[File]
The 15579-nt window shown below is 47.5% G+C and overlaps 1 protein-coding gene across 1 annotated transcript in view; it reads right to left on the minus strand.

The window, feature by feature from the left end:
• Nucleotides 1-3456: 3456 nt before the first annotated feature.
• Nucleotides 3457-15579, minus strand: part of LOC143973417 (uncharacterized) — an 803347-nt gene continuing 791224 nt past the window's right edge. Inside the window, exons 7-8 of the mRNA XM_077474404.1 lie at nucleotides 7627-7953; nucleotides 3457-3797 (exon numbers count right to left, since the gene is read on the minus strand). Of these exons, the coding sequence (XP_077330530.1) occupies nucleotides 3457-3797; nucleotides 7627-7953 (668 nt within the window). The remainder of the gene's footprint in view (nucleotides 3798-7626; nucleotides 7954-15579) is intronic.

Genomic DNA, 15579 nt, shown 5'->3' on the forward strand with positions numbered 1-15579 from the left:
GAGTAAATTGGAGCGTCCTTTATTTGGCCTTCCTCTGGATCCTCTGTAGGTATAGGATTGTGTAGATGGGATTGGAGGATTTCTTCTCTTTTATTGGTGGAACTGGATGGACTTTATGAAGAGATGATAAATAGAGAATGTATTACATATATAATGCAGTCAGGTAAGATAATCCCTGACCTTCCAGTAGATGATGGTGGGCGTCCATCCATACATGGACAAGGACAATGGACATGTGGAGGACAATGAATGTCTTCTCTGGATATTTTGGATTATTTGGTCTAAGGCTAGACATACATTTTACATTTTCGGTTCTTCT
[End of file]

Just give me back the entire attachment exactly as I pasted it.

The 15579-nt window shown below is 47.5% G+C and overlaps 1 protein-coding gene across 1 annotated transcript in view; it reads right to left on the minus strand.

The window, feature by feature from the left end:
• Nucleotides 1-3456: 3456 nt before the first annotated feature.
• Nucleotides 3457-15579, minus strand: part of LOC143973417 (uncharacterized) — an 803347-nt gene continuing 791224 nt past the window's right edge. Inside the window, exons 7-8 of the mRNA XM_077474404.1 lie at nucleotides 7627-7953; nucleotides 3457-3797 (exon numbers count right to left, since the gene is read on the minus strand). Of these exons, the coding sequence (XP_077330530.1) occupies nucleotides 3457-3797; nucleotides 7627-7953 (668 nt within the window). The remainder of the gene's footprint in view (nucleotides 3798-7626; nucleotides 7954-15579) is intronic.

Genomic DNA, 15579 nt, shown 5'->3' on the forward strand with positions numbered 1-15579 from the left:
GAGTAAATTGGAGCGTCCTTTATTTGGCCTTCCTCTGGATCCTCTGTAGGTATAGGATTGTGTAGATGGGATTGGAGGATTTCTTCTCTTTTATTGGTGGAACTGGATGGACTTTATGAAGAGATGATAAATAGAGAATGTATTACATATATAATGCAGTCAGGTAAGATAATCCCTGACCTTCCAGTAGATGATGGTGGGCGTCCATCCATACATGGACAAGGACAATGGACATGTGGAGGACAATGAATGTCTTCTCTGGATATTTTGGATTATTTGGTCTAAGGCTAGACATACATTTTACATTTTCGGTTCTTCT